This was not a year for splashy coffee table books on wine. Instead, 1980 produced a small shelf of compact, generally soft-cover volumes crammed with information (not all of it conventional), a few maps and virtually no pictures.
If the year's main theme was "Small Is Beautiful," the counter melody was "California, Here I Come." Three of the books dealt primarily with the rapidly changing Golden State wine scene.
In "The Signet Book of American Wine " (Signet, $2.50), Peter Quimme admits the "wine industry hardly seems to stand still long enough to be discussed in print," a fact this third edition in five years seems to bear out. Still, he has managed to bring some order out of the California chaos of new wineries, wineries that have moved and wineries that have changed hands or styles, by offering capsule histories of the principal wineries, locating them on maps and evaluating those of their wines he has tasted.
Quimme also includes a short history of wine in the U.S., a glossary of wine terms, a section on other American winneries and, perhaps most valuable of all to wine newcomers, excellent descriptions of the grape and wine varieties and how they taste (the two pages on cabernet sauvignon are a model of their kind.).
"The Connoisseurs' Handbook of California Wines " by Charles Olken, Earl Singer and Norman Roby (Knopf, $4.95) and "the Pocket Encyclopedia of California Wines " by Bob Thompson (Fireside Books, $4.95) are startlingly similar in both format and content.
Each book has packed between its 4 x 7 vinyl covers a lengthy alphabetical section containing thumbnail reports on the wineries (many more than Quimme includes), as well as evaluations of their wines, two-color maps and brief but telling material on grape varities, geographical areas and wine terms.
Differences between the two are more of style than substance, although the longer Connoisseurs volume does add sections on American wineries outside California and wine country touring, while Thompson provides a list of wine and food pairings.
All of the authors are longtime recorders of California wines and wineries, and their opinions are well regarded.
If we have trouble sorting out the wines of California without a program, imagine the confusion if all the names were also in another language. Picture that and you'll see the dilemma most of us face with German wines, which is why "The Wines Of Germany " by Frank Schoonmaker and Peter Sichel (Hastings House, $10. 95) is such a welcome revision.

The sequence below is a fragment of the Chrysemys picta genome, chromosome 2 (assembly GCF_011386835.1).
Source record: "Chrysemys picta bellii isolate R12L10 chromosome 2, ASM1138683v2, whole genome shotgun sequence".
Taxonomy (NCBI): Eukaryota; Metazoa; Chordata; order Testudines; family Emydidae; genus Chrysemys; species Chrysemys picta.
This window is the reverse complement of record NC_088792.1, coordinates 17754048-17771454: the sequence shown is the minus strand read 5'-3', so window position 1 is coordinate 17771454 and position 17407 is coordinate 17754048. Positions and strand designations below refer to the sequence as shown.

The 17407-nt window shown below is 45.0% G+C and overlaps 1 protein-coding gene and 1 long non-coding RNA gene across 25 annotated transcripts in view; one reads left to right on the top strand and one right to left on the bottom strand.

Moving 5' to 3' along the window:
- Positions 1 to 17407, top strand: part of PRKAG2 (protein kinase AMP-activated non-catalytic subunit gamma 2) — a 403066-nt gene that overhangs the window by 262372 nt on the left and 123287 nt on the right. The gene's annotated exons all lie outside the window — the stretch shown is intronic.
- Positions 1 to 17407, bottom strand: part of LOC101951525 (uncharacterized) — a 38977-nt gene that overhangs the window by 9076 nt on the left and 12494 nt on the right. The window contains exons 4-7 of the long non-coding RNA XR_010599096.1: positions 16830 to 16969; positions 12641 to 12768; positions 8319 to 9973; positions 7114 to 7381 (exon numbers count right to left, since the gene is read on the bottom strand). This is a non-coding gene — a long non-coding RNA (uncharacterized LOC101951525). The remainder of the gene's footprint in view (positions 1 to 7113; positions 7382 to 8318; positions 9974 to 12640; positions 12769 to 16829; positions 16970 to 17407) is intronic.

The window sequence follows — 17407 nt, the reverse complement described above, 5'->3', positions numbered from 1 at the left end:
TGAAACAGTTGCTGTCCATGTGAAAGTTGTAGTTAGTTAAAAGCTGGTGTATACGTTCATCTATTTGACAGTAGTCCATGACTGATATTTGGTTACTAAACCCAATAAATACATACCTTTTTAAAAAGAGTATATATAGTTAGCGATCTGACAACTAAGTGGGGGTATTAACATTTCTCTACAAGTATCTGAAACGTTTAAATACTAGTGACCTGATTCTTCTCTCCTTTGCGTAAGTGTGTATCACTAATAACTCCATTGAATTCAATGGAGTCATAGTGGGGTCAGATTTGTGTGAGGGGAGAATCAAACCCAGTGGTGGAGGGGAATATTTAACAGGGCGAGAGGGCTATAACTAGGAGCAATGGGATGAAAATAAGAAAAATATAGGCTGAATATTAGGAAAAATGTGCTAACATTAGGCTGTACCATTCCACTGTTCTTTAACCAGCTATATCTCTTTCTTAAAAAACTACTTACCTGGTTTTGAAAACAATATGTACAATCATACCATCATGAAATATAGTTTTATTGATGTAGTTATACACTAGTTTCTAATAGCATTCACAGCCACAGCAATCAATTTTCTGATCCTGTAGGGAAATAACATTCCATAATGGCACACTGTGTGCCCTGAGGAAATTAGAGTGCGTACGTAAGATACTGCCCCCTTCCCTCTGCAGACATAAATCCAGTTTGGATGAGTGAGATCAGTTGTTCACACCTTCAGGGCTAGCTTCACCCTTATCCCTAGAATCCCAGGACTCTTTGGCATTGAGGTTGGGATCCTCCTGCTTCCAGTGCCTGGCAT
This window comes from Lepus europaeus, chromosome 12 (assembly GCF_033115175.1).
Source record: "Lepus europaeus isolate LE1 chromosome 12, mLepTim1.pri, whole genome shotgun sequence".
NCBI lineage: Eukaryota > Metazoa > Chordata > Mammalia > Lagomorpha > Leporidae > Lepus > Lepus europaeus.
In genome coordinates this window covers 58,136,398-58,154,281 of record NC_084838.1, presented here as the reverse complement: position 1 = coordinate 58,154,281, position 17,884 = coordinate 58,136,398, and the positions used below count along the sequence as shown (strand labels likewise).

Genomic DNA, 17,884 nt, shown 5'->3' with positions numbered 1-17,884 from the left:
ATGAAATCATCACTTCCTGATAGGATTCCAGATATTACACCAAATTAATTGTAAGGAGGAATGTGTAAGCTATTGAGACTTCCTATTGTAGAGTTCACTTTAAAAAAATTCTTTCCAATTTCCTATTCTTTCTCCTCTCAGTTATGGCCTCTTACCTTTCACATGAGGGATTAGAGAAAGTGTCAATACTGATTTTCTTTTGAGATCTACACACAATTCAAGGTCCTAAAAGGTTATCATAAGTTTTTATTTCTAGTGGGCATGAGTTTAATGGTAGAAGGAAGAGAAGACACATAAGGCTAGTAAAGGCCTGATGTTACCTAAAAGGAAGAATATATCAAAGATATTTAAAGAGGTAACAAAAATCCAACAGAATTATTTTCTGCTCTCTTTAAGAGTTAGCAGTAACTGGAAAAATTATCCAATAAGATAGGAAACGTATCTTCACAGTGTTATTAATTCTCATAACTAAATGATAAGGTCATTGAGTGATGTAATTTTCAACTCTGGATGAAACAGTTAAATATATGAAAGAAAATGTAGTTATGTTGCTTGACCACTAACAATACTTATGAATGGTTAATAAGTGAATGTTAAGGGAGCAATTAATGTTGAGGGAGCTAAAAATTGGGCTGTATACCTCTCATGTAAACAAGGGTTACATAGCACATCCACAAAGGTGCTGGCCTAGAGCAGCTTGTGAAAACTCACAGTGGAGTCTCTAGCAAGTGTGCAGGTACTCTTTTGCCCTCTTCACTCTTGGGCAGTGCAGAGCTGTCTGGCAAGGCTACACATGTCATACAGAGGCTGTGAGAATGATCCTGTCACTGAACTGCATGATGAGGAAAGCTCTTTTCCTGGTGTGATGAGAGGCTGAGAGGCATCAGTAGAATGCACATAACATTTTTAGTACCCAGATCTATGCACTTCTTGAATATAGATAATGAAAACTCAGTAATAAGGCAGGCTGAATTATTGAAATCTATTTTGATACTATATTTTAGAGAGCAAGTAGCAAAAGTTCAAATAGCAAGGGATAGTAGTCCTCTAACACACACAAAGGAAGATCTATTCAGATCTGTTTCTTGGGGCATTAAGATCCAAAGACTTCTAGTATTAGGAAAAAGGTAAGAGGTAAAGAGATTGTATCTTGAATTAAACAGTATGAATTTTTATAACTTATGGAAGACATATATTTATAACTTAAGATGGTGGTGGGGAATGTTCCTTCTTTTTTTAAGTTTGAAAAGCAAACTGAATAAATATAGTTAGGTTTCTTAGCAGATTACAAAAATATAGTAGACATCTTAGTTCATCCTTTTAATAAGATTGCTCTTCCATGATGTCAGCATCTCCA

Quite simply, this is the most indispensible English language book on German wines. Sichel completely updated the late Frank Schoonmaker's original text and added considerable new material, much of it pertaining to the sweeping changes brought about by the 1971 wine law.
Everything is here to take the mystery out of all those jaw-breaking German names, from what they mean to where they're from to how they taste. With this book in hand, no one need ever again plead ignorance for missing the pleasure of German wine.
Two general wine books were also revised this year: "The New Signet Book of Wine " by Alexis Bespaloff (Signet, $2.25) and "The World of Wine" by Creighton Churchill (Collier, $6.95).
Since it first appeared in 1971, I have been cheerfully recommending the Bespaloff book as the most informed, least expensive introduction to wine.
In a comprehensive but down-to-earth fashion he discusses how wine is made, labeled, pronounced (at least some of it), stored, served and toasted. And, of course, there are numerous details about all of the world's wine producing countries and their individual wines.
Nearly 20 years have elapsed since the first edition of Churchill's book, and in the preface of the new version, his recounting of the major changes that have occurred during those two decades makes fascinating reading.
The book itself covers the world's wines in a basic but much more personal manner than Bespaloff does. Sometimes this succeeds grandly, as in Churchill's very pointed list of good Burgundy shippers and the chapter on Portuguese wines. Other times it leads to statements I doubt could muster a great deal of support, such as that Chateau Beychevelle is "among the slowest [Medocs] to mature," and Chateau Pichon-Lalande "would probably lose face" in a new Bordeaux classification.
The one oversized wine book of 1980 stands out not only for its bulk but also for its highly unusual contents. In "The Great Vintage Wine Book " (Knopf, $25), Michael Broadbent seems to provide personal tasting notes for every wine ever made. (In fact, it is "only" some 30,000.)
What wine buff would not like to have shared with him the 1870 Chateau Lafite ("a wonderfully rich mouthful"), the 1921 Chateau d'Yquem ("surely the greatest"), the 1870 Terrantez madeira ("extraordinary flavor") or any of the hundreds of other fine bottles?
No doubt this book will become a major reference for settling some arguments and possibly starting a few others.
As head of the wine department at Christie's, the London auction house, Broadbent also edited "Christie's Wine Review 1980 " (Christie's Wine Publications, $12). This annual publication records the highest and lowest prices. paid for the major wines auctioned by the firm in 1979 and also features, among others, articles on wine related artifacts, wine in London clubs and Harry Waugh's notes on recent vintages.